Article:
Candy is a beautiful young painter in the first throes of love with a sometimes-poet named Dan. Their life is so romantic and their love so intoxicating that they care only for pleasure. Heroin, they discover, intensifies their mutual passion and allows them to get lost in the moment, and "using" becomes a ritual that makes them feel special.
In time, their habit supersedes all other aspects of their life together. They beg, borrow, and steal to pay for their next fix, and when there is nothing left to hock, they take more desperate measures. Candy sells her body. Dan lets her, and, imperceptibly, they cross a boundary as they exit Paradise and enter Hell.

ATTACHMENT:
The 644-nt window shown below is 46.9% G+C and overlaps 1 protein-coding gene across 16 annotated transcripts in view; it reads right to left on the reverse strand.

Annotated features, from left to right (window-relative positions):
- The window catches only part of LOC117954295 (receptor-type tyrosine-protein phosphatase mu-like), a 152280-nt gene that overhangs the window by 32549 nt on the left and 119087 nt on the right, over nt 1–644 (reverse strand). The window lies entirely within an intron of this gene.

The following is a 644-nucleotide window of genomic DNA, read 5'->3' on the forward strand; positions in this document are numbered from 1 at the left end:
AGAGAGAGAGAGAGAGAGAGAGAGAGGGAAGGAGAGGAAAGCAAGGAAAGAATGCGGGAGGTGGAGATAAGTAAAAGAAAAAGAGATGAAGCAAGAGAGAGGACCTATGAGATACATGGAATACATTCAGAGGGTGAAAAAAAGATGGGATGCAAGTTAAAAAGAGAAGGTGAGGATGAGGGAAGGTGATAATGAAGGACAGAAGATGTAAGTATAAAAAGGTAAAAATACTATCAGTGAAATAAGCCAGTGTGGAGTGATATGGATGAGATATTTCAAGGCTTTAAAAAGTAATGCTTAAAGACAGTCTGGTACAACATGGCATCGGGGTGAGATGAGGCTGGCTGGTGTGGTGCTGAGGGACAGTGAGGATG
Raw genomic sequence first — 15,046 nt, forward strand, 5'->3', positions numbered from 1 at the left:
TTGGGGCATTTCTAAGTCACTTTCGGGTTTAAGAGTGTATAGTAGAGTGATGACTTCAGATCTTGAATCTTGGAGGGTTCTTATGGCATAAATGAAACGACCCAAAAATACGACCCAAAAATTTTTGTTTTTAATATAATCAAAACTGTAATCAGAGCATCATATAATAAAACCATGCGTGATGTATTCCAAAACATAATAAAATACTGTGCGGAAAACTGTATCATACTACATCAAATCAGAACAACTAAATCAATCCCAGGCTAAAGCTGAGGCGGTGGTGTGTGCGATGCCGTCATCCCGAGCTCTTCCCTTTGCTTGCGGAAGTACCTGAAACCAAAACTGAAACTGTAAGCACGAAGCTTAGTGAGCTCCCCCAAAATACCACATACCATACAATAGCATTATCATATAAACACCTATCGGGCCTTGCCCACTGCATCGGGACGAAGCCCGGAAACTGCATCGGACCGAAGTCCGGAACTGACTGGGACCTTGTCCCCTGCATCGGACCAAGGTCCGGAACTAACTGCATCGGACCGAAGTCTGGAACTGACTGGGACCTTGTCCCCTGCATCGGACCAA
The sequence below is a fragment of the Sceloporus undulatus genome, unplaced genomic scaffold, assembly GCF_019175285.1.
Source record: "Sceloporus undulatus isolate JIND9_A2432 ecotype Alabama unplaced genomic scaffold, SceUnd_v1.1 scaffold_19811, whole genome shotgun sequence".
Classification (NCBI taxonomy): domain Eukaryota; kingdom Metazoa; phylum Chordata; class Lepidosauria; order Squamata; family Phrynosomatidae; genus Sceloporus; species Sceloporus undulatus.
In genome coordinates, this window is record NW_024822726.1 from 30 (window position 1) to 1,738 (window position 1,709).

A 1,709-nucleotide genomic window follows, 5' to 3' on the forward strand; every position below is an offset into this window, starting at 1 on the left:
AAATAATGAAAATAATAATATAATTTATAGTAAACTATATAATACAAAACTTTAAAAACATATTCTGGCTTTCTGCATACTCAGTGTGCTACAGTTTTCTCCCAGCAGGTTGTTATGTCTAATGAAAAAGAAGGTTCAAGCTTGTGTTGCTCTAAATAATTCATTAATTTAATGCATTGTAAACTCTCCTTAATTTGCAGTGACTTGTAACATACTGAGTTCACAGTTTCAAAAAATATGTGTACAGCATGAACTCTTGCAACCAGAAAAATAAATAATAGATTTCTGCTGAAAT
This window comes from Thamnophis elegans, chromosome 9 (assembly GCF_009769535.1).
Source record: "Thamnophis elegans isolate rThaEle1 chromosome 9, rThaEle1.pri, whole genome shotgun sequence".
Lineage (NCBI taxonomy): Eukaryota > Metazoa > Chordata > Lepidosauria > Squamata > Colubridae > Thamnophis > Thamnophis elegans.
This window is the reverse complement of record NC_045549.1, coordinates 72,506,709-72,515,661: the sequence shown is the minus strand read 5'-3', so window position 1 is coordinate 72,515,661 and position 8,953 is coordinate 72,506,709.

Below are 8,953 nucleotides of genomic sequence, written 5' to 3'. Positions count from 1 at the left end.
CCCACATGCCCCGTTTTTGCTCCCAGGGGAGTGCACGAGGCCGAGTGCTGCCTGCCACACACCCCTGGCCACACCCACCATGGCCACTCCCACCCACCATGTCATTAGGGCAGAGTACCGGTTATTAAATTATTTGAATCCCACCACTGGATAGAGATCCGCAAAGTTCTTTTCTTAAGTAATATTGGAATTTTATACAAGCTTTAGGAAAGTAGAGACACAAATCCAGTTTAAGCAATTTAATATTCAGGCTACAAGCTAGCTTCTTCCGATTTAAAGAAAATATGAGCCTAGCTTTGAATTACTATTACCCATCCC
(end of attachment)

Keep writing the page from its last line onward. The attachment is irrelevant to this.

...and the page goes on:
As the grip of their habit grows, they affirm their lover's vows by getting married. Their big day passes in a drug-induced haze of bliss. Candy's parents, conservative, middle-class folk, are bewildered by the newlyweds' strange behavior. They watch their daughter's decline, sensing that something is wrong, but incapable of stopping her.
Candy and Dan's drug addiction becomes inseparable from their emotional addiction to each other. Their love, like the heroin they crave, is dangerous and destructive. When Candy suffers a nervous breakdown and ends up in rehab, the lovers face a difficult choice--their relationship, with all of its terrible highs and lows, or a second chance at life?